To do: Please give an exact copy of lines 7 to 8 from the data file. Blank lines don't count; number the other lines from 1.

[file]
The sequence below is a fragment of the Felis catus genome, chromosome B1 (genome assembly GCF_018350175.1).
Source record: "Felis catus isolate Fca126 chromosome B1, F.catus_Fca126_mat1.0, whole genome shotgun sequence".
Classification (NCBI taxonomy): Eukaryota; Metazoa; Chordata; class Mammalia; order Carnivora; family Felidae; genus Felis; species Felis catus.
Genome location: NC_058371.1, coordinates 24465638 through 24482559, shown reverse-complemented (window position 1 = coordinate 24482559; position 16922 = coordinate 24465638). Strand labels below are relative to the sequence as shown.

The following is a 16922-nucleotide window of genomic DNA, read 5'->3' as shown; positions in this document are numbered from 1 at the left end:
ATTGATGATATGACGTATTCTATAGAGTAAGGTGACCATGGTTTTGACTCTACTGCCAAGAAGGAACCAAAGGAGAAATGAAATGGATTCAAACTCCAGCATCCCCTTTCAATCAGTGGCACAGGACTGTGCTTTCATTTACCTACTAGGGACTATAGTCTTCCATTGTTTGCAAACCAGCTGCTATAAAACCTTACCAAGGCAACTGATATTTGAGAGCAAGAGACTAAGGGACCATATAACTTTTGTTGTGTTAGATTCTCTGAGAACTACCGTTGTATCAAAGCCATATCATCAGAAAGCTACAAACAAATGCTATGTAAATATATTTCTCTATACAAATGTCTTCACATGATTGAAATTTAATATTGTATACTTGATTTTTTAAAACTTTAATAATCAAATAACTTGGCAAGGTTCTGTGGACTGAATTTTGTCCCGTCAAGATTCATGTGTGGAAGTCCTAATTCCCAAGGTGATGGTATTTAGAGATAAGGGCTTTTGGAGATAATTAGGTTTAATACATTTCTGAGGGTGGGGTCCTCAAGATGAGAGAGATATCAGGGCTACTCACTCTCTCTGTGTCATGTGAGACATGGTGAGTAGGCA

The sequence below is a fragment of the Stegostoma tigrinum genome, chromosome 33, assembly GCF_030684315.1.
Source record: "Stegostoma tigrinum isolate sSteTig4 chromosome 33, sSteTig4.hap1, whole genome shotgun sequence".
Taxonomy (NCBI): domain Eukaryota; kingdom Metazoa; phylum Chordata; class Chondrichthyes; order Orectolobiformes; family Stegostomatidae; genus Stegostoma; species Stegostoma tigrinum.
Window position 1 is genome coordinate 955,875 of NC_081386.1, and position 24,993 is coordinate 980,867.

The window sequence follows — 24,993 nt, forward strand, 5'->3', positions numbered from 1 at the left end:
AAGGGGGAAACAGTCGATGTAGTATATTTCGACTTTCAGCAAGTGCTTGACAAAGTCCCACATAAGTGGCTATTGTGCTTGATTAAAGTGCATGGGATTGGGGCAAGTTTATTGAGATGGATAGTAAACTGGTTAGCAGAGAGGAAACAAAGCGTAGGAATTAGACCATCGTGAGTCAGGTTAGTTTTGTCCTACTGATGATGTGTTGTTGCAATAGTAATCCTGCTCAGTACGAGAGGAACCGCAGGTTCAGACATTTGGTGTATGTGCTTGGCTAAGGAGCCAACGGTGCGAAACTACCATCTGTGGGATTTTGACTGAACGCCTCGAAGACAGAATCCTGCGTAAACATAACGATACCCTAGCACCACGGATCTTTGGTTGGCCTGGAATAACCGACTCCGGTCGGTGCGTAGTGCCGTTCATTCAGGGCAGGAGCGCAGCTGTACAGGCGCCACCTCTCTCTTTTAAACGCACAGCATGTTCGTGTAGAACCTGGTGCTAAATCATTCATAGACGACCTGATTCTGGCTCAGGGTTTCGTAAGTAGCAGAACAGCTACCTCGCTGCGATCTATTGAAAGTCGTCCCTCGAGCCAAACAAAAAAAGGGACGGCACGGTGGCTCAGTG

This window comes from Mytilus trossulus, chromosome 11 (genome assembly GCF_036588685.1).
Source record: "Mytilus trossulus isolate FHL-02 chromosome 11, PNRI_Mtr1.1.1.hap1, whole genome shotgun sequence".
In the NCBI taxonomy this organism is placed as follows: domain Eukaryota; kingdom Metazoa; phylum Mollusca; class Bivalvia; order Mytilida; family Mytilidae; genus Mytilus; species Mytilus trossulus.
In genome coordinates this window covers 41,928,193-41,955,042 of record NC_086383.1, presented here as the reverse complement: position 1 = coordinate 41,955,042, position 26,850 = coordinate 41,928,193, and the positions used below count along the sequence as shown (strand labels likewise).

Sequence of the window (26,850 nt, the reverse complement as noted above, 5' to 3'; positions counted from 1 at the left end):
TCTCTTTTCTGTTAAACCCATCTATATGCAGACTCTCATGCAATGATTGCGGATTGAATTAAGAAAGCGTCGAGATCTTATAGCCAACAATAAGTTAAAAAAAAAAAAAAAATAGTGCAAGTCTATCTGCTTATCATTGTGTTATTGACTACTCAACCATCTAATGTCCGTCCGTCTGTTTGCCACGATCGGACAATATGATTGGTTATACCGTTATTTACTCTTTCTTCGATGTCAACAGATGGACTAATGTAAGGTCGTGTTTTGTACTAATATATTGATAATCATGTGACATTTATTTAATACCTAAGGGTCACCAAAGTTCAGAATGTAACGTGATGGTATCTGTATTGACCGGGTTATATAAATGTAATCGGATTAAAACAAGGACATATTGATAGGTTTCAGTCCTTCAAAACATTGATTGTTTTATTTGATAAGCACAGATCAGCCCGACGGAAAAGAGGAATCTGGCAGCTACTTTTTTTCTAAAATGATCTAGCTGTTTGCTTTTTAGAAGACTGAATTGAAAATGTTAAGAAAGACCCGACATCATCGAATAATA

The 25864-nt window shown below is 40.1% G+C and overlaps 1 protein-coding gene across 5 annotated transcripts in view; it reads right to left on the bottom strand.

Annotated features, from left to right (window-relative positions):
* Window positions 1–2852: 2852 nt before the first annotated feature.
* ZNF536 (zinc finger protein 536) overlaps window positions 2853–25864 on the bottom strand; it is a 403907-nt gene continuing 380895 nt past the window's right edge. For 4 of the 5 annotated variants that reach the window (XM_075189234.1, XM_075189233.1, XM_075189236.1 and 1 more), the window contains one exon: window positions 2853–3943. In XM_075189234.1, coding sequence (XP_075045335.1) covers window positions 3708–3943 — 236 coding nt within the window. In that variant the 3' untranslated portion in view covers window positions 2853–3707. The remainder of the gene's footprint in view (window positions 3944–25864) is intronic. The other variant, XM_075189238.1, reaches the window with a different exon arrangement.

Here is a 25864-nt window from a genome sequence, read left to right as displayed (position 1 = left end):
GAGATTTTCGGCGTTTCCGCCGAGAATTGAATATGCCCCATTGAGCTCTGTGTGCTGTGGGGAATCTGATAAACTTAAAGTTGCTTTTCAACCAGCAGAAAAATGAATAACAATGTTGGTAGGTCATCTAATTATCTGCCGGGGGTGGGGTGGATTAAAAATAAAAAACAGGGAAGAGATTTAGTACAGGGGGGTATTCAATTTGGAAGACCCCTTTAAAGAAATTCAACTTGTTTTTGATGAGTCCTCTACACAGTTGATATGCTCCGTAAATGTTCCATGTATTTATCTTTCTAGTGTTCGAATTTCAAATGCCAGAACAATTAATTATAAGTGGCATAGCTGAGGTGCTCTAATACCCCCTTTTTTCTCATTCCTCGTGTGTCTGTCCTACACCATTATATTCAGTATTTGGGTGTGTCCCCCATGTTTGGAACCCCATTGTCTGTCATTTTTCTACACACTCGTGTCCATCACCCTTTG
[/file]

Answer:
The sequence below is a fragment of the Stegostoma tigrinum genome, chromosome 33, assembly GCF_030684315.1.
Source record: "Stegostoma tigrinum isolate sSteTig4 chromosome 33, sSteTig4.hap1, whole genome shotgun sequence".